Ten Top Dog Tails

| 2 min read
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World Accessibility Day

It was a hot sticky day in Sydney as I walked along the leafy suburban Roseville Street with my first guide dog Jordie.  I was wearing shorts and a t-shirt, so put my phone and keys in the little backpack she wears — it’s usually filled with plastic bags for when I go on poop patrol.

As I walked past an outdoor cafe my phone rang.

“Hey Jordie,” I said “your phone’s ringing,” as I stopped to unzip the backpack and take the call.

I laughed out loud when I heard one of the latte sippers say to another —

“Oh look, that guide dog has its own mobile phone.”

Guide dogs often draw attention to the user.  This can sometimes be positive — I understand they are an excellent “chick magnet” — but sometimes the attention is not preferred.  And sometimes the questions asked range from funny to bizarre.

Here are some I have experienced.  I am sure there are many others.

1.  As I arrive (usually from a female)

“Awww, isn’t he cute!?

My response,

“Thanks, and the dog’s not bad looking either.”

2.  As I get off the train, from an amazed schoolboy:

“Wow, how does the dog know which station to get off?”

My reply

“She listens to the announcements, just like I do.”

3.  Question to me

“Is this the first time you have been here?  How did the dog know the way?”

My reply:

“I let her borrow my GPS.”

4.  I walk into the supermarket, and ask for some assistance to locate the items I need.

Response

“But can’t the dog find them for you?”

5.  As I get into a taxi:

“Does your dog bite??

My response:

“Only when she’s hungry.  That reminds me, I haven’t fed her today.”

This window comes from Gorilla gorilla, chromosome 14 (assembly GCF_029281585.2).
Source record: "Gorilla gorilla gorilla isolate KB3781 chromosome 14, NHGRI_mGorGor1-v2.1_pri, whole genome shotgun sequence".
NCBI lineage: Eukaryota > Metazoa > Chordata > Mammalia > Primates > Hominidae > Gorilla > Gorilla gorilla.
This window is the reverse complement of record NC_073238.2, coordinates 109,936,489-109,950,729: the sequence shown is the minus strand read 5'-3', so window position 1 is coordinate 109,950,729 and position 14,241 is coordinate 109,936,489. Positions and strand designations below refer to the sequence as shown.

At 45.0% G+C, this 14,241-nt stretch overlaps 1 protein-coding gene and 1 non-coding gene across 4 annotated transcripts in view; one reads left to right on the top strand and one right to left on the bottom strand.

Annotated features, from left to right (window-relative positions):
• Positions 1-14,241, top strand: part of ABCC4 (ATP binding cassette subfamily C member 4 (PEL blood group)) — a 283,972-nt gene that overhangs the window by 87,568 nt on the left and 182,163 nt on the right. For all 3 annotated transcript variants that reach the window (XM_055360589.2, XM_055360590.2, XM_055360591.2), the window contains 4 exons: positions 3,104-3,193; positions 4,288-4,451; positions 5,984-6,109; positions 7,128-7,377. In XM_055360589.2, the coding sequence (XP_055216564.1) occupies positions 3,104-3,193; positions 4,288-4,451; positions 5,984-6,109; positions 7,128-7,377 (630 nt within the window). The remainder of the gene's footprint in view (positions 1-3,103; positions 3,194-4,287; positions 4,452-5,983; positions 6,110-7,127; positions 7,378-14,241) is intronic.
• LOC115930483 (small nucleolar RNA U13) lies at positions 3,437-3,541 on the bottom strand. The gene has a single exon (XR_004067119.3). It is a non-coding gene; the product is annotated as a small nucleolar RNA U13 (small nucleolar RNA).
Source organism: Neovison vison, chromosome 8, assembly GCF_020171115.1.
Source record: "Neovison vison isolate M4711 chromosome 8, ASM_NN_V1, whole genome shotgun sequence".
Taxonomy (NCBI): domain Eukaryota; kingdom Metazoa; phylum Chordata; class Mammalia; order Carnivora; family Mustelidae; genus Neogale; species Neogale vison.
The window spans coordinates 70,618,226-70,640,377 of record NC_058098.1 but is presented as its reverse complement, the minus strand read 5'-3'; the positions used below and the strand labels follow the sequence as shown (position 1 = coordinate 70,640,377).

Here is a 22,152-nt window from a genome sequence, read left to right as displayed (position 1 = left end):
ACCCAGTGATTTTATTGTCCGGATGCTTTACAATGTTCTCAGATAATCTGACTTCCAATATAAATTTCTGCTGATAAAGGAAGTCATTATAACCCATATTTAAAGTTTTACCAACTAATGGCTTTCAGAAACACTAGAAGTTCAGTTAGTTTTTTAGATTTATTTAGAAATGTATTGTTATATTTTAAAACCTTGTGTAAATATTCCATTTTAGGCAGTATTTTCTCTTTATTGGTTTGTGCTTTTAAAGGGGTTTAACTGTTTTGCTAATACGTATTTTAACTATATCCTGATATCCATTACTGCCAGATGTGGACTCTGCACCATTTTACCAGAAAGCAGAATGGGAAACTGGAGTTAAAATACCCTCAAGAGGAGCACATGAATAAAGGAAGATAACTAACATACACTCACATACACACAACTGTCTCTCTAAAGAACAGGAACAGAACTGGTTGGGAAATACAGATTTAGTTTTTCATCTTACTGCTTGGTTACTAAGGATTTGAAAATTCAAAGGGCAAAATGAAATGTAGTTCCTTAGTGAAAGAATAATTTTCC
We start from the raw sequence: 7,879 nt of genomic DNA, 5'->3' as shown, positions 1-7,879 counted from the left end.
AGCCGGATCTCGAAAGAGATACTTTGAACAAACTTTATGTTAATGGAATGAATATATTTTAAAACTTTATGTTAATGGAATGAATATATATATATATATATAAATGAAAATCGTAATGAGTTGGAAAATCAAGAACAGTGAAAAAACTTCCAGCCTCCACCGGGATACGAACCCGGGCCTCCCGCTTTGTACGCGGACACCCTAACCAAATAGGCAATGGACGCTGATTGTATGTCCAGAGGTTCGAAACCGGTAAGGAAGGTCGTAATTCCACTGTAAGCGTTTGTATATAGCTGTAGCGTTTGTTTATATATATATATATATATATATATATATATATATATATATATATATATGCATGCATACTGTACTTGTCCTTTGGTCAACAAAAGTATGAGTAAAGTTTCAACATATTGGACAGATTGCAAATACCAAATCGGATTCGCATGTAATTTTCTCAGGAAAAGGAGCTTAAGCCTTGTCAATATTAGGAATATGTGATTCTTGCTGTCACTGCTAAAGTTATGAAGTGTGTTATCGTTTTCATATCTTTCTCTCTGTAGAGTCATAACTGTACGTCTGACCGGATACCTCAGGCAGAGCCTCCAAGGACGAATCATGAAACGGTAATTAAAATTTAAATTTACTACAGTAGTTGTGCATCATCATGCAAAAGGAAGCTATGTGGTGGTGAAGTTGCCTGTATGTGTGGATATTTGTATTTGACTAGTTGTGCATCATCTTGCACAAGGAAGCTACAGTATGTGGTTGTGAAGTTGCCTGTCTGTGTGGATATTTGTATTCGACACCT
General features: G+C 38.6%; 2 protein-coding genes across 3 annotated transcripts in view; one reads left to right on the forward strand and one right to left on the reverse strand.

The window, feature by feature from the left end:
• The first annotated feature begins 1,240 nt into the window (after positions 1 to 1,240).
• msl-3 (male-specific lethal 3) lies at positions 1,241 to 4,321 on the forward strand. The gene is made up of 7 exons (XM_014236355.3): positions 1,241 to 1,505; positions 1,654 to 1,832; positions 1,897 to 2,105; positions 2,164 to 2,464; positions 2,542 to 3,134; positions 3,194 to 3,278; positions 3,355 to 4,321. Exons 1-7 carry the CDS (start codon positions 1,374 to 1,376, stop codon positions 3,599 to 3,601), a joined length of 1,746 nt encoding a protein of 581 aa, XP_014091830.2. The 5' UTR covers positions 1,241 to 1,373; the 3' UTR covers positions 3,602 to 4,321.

6. As I walk into a lift on the 32nd floor I ask the man who joins me if he could press the button for ground, please.

After my third repetition of the question, he replies –

“Oh, are you talking to me? I thought you were asking the guide dog.”

7. In a restaurant

“Shall I give the menu to your dog so that she can read it to you?”

I had no words.

8. As I try to walk into a crowded pub, from the security guard –

“You can’t bring your guide dog in here. It is a security risk.”

“In what way,” I ask.

“I don’t know, but I’m sure it is,” He replies.

His manager didn’t share his view.

9. From a restaurant patron

“I can’t finish my steak. Can I give it to your dog?”

I firmly reply no, explaining that she is not allowed to eat on the job.

“Ok,” he says, “I’ll put it in a doggy bag.” And laughs loudly.

It’s good to see people entertaining themselves.

10. I was once refused entry to a restaurant because of my guide dog.

When I explained to the proprietor that it was against the law to refuse us entry, he put the matter to a vote amongst his patrons, going from table-to-table counting responses. She won with an overwhelming majority.

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About

Graeme is a company director, lawyer, author and public speaker. He is the former Australian Human Rights Commissioner and has been a Human Rights Practitioner for 30 years. He has a wealth of knowledge, passion and expertise and is equally keen on cricket and Australian white wine.

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